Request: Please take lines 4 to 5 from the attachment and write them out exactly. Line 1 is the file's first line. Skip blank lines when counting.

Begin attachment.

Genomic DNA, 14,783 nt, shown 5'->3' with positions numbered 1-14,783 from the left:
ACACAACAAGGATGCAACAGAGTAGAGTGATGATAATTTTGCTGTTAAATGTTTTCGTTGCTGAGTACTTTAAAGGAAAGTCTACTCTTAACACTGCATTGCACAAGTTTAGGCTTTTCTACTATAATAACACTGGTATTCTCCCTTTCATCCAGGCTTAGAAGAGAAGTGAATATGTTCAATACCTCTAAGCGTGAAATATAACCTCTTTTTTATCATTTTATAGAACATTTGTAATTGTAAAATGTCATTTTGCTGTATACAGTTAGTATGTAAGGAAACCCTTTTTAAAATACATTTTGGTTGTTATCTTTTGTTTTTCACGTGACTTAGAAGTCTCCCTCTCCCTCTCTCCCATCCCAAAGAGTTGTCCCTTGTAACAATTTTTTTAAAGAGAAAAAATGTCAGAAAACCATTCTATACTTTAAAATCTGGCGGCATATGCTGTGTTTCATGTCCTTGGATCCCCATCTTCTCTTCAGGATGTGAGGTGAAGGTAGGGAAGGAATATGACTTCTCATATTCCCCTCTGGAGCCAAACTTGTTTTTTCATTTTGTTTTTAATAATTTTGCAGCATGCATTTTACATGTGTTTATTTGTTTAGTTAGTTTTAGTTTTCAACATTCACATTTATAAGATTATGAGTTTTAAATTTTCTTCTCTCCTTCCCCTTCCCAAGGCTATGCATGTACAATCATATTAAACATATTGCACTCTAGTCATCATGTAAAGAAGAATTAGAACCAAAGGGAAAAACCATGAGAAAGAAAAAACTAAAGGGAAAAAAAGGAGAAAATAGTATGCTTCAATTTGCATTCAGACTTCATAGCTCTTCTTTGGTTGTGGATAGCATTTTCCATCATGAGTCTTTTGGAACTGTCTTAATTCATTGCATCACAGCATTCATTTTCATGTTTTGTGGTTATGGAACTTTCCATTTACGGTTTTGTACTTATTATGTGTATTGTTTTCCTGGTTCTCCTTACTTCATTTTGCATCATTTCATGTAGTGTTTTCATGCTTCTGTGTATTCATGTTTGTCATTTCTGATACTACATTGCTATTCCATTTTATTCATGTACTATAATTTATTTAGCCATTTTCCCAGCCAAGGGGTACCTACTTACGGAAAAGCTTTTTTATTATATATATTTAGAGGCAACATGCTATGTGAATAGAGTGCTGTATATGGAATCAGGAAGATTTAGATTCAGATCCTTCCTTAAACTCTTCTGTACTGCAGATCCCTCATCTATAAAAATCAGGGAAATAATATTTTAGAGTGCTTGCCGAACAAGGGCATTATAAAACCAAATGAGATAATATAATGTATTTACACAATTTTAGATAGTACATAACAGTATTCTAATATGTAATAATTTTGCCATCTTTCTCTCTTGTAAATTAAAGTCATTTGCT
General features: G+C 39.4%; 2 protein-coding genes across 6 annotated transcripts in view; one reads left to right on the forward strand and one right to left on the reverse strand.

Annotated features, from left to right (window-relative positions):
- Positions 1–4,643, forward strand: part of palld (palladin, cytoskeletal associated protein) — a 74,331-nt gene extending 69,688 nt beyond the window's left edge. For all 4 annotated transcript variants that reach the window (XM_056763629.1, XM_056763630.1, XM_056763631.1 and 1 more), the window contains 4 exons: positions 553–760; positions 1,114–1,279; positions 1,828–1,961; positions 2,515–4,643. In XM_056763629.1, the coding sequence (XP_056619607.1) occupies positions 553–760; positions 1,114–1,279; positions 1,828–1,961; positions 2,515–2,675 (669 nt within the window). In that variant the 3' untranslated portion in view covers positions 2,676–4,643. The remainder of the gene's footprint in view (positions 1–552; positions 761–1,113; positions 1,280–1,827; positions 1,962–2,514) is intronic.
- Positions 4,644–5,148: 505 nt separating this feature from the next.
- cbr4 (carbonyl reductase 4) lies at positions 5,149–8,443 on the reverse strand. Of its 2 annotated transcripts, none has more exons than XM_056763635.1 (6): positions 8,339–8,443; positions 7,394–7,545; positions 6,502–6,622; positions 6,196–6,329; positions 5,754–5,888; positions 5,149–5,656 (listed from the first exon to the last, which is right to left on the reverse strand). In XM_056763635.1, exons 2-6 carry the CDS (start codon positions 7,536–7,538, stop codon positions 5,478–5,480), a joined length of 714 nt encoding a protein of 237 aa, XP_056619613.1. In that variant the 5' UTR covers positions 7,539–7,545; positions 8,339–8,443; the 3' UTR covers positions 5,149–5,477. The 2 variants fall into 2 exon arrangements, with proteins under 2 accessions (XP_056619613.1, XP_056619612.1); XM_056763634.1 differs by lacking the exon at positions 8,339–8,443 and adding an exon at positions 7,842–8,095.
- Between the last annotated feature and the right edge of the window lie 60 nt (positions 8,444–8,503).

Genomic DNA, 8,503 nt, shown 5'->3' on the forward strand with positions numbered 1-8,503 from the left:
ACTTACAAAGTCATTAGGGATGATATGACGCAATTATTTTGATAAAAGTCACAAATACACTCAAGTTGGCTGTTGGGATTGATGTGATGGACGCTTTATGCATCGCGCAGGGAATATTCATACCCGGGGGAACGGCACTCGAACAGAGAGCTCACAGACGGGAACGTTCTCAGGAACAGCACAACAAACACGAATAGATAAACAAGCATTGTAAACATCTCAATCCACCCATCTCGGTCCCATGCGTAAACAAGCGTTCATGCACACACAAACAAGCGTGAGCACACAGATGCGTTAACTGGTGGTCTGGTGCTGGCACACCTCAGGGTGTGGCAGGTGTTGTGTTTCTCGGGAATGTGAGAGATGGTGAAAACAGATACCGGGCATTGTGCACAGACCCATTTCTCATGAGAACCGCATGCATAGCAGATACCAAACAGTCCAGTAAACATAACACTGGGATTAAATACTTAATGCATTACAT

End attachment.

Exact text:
Annotated features, from left to right (window-relative positions):
- Positions 1–4,643, forward strand: part of palld (palladin, cytoskeletal associated protein) — a 74,331-nt gene extending 69,688 nt beyond the window's left edge. For all 4 annotated transcript variants that reach the window (XM_056763629.1, XM_056763630.1, XM_056763631.1 and 1 more), the window contains 4 exons: positions 553–760; positions 1,114–1,279; positions 1,828–1,961; positions 2,515–4,643. In XM_056763629.1, the coding sequence (XP_056619607.1) occupies positions 553–760; positions 1,114–1,279; positions 1,828–1,961; positions 2,515–2,675 (669 nt within the window). In that variant the 3' untranslated portion in view covers positions 2,676–4,643. The remainder of the gene's footprint in view (positions 1–552; positions 761–1,113; positions 1,280–1,827; positions 1,962–2,514) is intronic.